Recursion is the process of defining something in terms of itself. A recursive function is a function defined in terms of itself via self-referential expressions. This means that the function will go on to call itself and repeat its actions whereas some condition is met to return a result.

In other words we can say that it is a programming technique in which a function calls itself from its own body definition. It is similar to loop because it repeats the same code a number of times.

**Advantages of Recursion**

Recursive functions make the code look clean and stylish.

A complex task can be broken down into simpler sub-problems using recursion.

Sequence generation is easier with recursion than using some nested iteration.

**Disadvantages of Recursion**

Occasionally the logic behind recursion is hard to follow through.

Recursive calls are costly because they are used a lot of memory and time.

Recursive functions are not easy to debug.

**Example:**

**Write a program to input a number and calculate its factorial.**

def fact(x):

if x == 1:

return 1

else:

return (x * fact(x-1))

num=int(input("Enter the Number: "))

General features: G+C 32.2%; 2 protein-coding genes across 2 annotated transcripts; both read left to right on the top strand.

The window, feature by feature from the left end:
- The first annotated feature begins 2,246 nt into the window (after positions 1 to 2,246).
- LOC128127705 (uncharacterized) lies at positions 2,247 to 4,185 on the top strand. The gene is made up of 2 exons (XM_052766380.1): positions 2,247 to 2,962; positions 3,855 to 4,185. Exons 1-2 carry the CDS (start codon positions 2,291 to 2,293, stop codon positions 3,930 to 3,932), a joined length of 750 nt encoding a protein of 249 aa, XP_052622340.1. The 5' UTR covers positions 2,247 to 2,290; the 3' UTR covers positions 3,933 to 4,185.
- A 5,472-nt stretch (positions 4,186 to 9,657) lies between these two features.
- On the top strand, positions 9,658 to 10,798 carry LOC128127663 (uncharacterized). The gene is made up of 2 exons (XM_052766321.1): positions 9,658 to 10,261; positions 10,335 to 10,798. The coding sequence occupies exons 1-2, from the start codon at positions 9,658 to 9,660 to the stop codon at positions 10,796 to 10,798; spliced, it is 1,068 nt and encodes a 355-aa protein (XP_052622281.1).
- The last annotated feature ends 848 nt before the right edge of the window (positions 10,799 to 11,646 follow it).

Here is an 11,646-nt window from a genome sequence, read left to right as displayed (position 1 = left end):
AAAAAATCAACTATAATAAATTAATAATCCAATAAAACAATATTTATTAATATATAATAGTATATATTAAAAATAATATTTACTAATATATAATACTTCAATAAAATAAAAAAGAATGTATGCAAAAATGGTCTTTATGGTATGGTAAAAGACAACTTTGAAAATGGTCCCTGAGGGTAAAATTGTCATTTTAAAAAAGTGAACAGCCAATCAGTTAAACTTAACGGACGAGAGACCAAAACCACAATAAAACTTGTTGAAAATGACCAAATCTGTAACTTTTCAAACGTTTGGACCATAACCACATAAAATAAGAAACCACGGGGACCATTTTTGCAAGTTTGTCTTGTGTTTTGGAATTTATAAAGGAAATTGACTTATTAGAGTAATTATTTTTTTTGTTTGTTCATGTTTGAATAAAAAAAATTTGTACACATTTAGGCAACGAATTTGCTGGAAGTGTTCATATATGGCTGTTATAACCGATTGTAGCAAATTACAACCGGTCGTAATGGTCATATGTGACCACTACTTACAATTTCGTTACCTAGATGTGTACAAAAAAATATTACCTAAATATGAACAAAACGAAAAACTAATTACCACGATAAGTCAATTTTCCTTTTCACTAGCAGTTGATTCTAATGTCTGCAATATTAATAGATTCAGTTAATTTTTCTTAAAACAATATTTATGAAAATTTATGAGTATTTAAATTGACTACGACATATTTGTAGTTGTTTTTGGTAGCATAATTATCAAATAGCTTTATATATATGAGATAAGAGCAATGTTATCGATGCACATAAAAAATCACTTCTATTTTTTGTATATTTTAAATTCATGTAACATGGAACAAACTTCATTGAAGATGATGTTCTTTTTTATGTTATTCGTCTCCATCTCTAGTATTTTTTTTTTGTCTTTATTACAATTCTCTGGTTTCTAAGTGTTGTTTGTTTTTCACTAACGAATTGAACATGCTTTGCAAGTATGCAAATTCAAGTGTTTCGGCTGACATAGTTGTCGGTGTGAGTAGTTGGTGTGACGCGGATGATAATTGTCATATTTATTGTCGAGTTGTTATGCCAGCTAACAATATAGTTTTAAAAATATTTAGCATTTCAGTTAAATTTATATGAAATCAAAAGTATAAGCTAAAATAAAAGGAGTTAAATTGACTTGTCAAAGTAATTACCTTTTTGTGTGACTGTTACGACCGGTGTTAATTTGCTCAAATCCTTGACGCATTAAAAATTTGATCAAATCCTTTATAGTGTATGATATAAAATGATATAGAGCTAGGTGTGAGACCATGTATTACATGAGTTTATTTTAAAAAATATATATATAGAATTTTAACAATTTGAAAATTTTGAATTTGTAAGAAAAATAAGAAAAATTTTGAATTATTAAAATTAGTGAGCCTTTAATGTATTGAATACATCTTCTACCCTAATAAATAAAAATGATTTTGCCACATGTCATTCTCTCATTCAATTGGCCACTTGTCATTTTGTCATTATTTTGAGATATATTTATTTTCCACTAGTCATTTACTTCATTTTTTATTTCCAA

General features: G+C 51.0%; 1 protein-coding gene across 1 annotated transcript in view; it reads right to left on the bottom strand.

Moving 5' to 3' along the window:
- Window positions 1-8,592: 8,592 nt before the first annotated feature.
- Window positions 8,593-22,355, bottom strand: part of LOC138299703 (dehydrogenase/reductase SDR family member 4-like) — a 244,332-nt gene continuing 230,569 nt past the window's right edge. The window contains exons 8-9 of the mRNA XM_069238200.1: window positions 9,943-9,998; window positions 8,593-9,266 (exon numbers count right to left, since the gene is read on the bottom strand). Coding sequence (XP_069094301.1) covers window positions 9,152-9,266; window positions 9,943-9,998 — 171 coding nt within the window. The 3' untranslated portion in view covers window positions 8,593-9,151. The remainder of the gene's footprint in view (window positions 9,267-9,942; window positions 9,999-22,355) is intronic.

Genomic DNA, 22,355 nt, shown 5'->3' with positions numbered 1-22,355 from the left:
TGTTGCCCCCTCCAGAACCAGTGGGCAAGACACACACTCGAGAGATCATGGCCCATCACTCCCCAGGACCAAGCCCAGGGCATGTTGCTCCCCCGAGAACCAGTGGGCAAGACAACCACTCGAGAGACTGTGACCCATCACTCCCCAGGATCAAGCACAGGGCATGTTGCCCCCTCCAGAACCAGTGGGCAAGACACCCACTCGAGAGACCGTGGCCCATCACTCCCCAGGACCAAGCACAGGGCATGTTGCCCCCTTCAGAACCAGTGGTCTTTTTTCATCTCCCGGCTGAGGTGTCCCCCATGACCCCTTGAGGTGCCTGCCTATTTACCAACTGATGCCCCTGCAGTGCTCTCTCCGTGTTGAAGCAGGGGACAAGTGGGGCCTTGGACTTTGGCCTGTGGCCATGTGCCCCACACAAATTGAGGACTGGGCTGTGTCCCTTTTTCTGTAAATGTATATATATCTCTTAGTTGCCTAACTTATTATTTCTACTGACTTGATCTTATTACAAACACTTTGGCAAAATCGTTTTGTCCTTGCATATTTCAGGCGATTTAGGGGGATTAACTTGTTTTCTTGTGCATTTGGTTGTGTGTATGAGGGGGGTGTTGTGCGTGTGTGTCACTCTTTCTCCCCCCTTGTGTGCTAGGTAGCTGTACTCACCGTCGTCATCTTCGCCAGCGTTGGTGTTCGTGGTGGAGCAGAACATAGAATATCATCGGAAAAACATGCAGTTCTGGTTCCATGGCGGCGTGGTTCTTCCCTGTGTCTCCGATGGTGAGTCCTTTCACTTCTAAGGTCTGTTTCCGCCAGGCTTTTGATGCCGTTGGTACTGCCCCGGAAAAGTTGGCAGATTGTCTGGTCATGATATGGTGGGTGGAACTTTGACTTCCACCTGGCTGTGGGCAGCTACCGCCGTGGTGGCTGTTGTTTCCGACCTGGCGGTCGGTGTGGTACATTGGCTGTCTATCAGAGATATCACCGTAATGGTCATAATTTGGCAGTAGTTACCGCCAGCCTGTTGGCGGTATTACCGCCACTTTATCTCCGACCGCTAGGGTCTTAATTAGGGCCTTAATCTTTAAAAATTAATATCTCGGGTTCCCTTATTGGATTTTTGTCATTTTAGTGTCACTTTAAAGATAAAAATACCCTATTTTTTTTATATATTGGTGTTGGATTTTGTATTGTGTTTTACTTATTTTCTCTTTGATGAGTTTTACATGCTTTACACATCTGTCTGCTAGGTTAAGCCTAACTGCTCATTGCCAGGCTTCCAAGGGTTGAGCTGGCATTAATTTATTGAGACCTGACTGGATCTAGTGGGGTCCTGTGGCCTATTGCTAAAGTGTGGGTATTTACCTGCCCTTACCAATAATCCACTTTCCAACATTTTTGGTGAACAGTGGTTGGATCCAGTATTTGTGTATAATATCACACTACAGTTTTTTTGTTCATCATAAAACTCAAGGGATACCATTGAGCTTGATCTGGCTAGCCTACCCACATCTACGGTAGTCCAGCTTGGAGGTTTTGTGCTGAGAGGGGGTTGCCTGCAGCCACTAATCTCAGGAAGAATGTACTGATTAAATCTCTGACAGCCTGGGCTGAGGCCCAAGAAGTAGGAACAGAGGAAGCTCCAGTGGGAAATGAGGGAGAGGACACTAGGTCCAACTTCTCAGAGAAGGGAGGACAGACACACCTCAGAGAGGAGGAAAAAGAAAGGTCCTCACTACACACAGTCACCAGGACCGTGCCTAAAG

print("The factorial of", num, "is", fact(num))

**Output:**

Enter the Number: 3

The factorial of 3 is 6

**Example 2:**

**Write a program to input a number and print its table up to 10 terms.**

**Program:**

def table(num):

for i in range(1, 11):

print(num, 'x', i, '=', num*i)

return

n = int(input("Enter number: "))

table(n)

**Output:**

Enter number: 5

5 x 1 = 5

5 x 2 = 10

5 x 3 = 15

5 x 4 = 20

5 x 5 = 25

5 x 6 = 30

5 x 7 = 35

5 x 8 = 40

5 x 9 = 45

5 x 10 = 50

**Example 3:**

**Python program calculates the sum of the first N Natural numbers using recursive function calls.**

** **def sum(n):

if n==1:

return 1

else:

return (n + sum(n-1))

num=int(input("Enter a number : "))

s=sum(num)

print("The sum of natural numbers is ", s)

**Output:**

Enter a number : 4

The sum of natural numbers is 10

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